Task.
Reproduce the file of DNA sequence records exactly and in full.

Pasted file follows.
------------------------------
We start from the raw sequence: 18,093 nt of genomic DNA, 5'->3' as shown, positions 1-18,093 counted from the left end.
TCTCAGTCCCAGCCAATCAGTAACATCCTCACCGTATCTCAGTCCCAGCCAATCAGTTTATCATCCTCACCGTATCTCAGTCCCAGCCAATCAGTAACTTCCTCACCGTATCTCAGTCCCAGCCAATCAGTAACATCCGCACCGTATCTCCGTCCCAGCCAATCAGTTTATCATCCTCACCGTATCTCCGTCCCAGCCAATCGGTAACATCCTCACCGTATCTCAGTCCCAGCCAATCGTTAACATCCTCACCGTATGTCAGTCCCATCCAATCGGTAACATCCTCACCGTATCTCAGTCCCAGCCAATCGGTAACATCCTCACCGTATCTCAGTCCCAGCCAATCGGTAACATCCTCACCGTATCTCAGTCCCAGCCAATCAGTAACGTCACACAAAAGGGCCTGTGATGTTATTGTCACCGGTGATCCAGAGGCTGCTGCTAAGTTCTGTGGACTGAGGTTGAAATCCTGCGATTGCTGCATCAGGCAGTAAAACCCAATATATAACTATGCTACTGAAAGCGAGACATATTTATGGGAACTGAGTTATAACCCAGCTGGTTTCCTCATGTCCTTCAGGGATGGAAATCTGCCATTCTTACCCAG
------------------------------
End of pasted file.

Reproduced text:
We start from the raw sequence: 18,093 nt of genomic DNA, 5'->3' as shown, positions 1-18,093 counted from the left end.
TCTCAGTCCCAGCCAATCAGTAACATCCTCACCGTATCTCAGTCCCAGCCAATCAGTTTATCATCCTCACCGTATCTCAGTCCCAGCCAATCAGTAACTTCCTCACCGTATCTCAGTCCCAGCCAATCAGTAACATCCGCACCGTATCTCCGTCCCAGCCAATCAGTTTATCATCCTCACCGTATCTCCGTCCCAGCCAATCGGTAACATCCTCACCGTATCTCAGTCCCAGCCAATCGTTAACATCCTCACCGTATGTCAGTCCCATCCAATCGGTAACATCCTCACCGTATCTCAGTCCCAGCCAATCGGTAACATCCTCACCGTATCTCAGTCCCAGCCAATCGGTAACATCCTCACCGTATCTCAGTCCCAGCCAATCAGTAACGTCACACAAAAGGGCCTGTGATGTTATTGTCACCGGTGATCCAGAGGCTGCTGCTAAGTTCTGTGGACTGAGGTTGAAATCCTGCGATTGCTGCATCAGGCAGTAAAACCCAATATATAACTATGCTACTGAAAGCGAGACATATTTATGGGAACTGAGTTATAACCCAGCTGGTTTCCTCATGTCCTTCAGGGATGGAAATCTGCCATTCTTACCCAG